Frank, an economist at Cornell University, concluded in his 2004 Knight Commission Report that after extensive research, “The empirical literature seems to say that if the overall net effect of athletic success on alumni giving is positive, it is likely to be small.”

Still, while Frank and other economists profess that athletic success has little effect on donations, it should be noted that athletic success is believed to contribute to school loyalty and a student’s enjoyment while on campus.

“Students seem to be demanding more and more amenities associated with their college experience and sports in both participant and spectator forms appear to be a part of that,” Kern said. “Most students don’t seem to want to attend ‘no-frills’ universities that would eliminate these sorts of things and just stick to the basics of instruction.”


How do small towns produce so many pro athletes?

September 23, 2010

 

I’m sure you’ve seen Friday Night Lights. Or perhaps you’ve watched Hoosiers or Varsity Blues or any of the other hordes of small-town sports movies that showcase the standard formula—a group of high school kids with nothing else to do band together to overcome long odds to succeed. It’s as if the mythos of the small town somehow breeds magic and success into the blood and bones of the young athletes

The myth-and-fact farrago of these movies—emblazoned in our minds by pop culture—might be more science and sociology than we think. Sport psychologist Jean Côté co-authored studies that use statistics to show that small towns are producing more top-tier athletes than cities—a lot more. In an article by the Wall Street Journal, writer Austin Kelley uses NFL quarterback Jason Campbell (Oakland Raiders) as an example of how growing up in small-town Taylorsville, Mississippi, (pop: 1,341) can be a positive reinforcement to young athletes, a contrast to big-city sports that Côté says is “overorganized and overcoached.”

Also of note is the NFL-famous town of Aliquippa, Pennsylvania (Pop: 11,734), that has churned out the likes of “Iron” Mike Ditka, Sean Gilbert, Tony Dorsett, and Ty Law. In 2007, Aliquippa added two more names to the NFL—Derrelle Revis (Aliquippa High/Pitt) and Paul Posluszny (Hopewell HS/Penn State).

The stats are there: although only 25% of our citizens come from small towns, a whopping 50% of the NFL’s ranks are born and raised in cities under a population of 50,000. The same can be said of 45% of the PGA’s golfers. Also of note are the athletes from the NHL (39%), MLB (38%), and NBA (28%). The argument seems to be that young athletes that have a chance to build their confidence—in an environment where the opposition might be somewhat relaxed—might have an advantage over big-city kids who are primed and prepped from a very young age to be a cog in the pro sports machine. Quite often the small-town athletes play several different sports; Aliquippa’s Revis and Posluzny competed in high school basketball against each other since they belonged to rival schools.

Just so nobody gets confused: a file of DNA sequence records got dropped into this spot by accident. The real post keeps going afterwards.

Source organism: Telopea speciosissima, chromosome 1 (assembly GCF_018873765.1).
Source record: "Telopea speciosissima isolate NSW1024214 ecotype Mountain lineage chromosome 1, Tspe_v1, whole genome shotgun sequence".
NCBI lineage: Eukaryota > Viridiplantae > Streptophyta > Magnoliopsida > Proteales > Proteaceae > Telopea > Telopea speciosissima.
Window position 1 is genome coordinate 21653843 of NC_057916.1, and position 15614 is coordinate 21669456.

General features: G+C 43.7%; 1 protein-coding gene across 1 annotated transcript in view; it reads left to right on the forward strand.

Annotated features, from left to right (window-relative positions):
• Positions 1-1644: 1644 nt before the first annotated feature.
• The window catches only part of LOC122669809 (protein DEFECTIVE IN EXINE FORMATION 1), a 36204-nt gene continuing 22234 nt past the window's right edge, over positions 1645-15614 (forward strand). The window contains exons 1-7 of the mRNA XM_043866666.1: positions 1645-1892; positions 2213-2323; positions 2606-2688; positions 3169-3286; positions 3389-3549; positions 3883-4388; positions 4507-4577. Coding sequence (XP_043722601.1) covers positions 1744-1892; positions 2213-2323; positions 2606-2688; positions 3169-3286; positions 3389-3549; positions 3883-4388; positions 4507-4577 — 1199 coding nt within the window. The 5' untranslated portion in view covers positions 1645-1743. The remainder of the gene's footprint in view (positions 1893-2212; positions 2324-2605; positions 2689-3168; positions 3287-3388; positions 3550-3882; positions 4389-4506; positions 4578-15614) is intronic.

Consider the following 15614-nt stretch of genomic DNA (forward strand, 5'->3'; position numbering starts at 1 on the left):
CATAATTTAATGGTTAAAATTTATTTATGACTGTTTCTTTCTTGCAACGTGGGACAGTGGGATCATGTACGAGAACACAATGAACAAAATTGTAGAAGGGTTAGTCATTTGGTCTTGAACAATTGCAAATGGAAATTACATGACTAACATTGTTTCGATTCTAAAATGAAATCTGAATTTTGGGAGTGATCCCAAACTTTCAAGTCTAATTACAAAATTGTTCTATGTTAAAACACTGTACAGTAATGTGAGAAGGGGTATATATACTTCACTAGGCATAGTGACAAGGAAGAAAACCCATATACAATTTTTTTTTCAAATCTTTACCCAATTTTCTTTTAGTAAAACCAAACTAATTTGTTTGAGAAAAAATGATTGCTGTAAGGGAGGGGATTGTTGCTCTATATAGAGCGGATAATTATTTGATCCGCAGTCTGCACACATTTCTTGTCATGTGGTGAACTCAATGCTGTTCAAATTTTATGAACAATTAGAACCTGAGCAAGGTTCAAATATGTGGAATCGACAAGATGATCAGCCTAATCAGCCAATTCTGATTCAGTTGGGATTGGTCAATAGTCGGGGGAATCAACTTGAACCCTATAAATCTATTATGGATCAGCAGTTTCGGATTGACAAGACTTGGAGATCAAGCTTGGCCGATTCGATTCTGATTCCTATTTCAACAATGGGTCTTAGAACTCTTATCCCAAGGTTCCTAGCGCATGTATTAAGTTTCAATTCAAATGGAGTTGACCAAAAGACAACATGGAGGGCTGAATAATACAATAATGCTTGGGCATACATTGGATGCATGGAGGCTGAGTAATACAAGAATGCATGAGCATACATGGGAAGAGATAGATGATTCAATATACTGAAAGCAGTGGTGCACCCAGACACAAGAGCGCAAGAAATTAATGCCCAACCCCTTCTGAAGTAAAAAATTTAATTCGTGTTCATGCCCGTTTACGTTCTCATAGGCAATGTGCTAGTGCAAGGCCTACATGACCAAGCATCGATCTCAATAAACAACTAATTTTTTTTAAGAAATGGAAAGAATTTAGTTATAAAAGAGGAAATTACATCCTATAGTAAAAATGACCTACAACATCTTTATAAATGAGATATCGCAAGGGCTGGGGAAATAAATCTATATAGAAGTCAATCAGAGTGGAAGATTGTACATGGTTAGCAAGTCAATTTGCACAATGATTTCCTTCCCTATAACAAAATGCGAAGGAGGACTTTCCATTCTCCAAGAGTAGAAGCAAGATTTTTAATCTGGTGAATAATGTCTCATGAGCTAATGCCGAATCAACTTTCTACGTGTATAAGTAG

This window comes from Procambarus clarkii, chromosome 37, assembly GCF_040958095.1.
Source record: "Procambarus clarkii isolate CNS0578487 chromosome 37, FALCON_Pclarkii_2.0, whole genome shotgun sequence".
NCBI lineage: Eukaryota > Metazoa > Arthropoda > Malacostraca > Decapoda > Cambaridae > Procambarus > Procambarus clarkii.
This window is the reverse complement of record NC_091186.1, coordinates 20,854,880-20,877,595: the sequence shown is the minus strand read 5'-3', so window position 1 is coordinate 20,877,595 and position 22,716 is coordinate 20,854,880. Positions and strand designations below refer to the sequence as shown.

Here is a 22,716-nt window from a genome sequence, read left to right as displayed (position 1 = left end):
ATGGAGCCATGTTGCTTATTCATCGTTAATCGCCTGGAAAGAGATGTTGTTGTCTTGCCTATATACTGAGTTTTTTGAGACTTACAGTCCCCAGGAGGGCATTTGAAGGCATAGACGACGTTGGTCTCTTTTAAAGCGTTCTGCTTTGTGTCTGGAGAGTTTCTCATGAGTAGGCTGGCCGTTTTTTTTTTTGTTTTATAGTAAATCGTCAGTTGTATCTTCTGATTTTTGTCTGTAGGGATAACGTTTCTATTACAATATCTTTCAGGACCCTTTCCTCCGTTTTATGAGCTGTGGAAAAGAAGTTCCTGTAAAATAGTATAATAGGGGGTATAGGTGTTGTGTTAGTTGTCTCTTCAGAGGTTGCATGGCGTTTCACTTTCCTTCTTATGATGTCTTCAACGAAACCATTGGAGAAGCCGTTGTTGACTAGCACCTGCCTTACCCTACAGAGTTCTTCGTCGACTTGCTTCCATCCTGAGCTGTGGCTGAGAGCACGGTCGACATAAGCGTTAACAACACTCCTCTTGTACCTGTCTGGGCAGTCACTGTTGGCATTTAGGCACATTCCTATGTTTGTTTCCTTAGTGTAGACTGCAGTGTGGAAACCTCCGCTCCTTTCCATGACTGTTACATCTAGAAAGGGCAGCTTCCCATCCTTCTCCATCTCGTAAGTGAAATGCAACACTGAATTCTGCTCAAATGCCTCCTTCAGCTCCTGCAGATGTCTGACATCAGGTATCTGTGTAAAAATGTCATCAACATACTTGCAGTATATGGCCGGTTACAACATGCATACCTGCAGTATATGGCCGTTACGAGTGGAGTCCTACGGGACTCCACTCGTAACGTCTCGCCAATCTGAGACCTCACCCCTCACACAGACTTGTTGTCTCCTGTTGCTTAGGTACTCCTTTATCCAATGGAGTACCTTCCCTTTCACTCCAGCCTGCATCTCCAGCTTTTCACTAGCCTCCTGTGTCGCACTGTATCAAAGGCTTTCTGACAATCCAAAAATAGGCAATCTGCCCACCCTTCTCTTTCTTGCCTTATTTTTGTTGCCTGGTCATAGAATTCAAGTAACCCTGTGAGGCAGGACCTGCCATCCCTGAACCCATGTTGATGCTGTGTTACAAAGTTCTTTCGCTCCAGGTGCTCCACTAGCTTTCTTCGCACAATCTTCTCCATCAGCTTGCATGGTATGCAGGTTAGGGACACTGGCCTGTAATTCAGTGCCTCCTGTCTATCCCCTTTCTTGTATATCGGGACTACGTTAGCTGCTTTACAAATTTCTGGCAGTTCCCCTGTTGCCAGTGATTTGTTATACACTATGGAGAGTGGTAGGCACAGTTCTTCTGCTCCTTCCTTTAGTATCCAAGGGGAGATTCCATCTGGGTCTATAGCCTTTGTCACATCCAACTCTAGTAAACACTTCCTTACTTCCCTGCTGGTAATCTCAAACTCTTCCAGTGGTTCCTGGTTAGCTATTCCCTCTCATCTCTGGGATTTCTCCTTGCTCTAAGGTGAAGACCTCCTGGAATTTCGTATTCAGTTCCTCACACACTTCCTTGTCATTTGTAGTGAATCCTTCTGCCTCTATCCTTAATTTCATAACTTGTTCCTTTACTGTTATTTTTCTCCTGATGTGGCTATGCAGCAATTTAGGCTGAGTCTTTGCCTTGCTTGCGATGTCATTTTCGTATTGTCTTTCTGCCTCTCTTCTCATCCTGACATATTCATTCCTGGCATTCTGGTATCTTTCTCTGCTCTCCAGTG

The argument, however, isn’t necessarily confined to the great American Midwest or the dusty towns of West Texas. CBS’s 60 Minutes ran a feature on “Football Island”—aka American Samoa—where a population of 65,000 has more than 30 players in the NFL, and more than 200 in Division I college football.* 60 Minutes producer Scott Pelley noted that in the last five years the six high schools on the island have produced 10 NFL linemen, and that a child born to Samoan parents is 56 times more likely to get into the NFL than any kid in America.

But how much of this is truly psychological and/or sociological? In American Samoa’s case, there is little debate that genetics plays a significant role—especially when Pittsburgh Steeler Troy Polamalu is standing over you. But Côté, co-editor of the International Journal of Sport and Exercise Psychology, cites a number of factors that lead to “little town” success, some of which were reported in the WSJ. Among the factors cited were, “The accessibility of sports role models in little towns, the cultural values placed on sport, and even the ‘big fish little pond’ effect, which can be a positive reinforcement for young athletes.”

Côté refutes the prevailing notion that children do not need to find a specialized niche early in their sporting careers. They are successful because they do not spend all of their free time learning specialized skill sets.

Pelley reported that, aside from biology, Samoans seem to try hard to overcome their socioeconomic status—their nation is extremely poor. He also reports that the lives of young men are immersed in football culture. If we follow the logic of socioeconomic status and background, we start venturing into Hoop Dreams territory—city boys spend every waking hour trying to get into schools that breathe basketball skills and fine coaching, just so they can get a shot at the pros or a college scholarship.

Wherever the data leads, there is definitely some science in the numbers of small-town athletes. But I think we like to think there’s a lot of magic, too. At least that’s what the movies tell us.

*To be fair, many of them are of Samoan descent, and reside in the mainland United States, Hawaii, and elsewhere.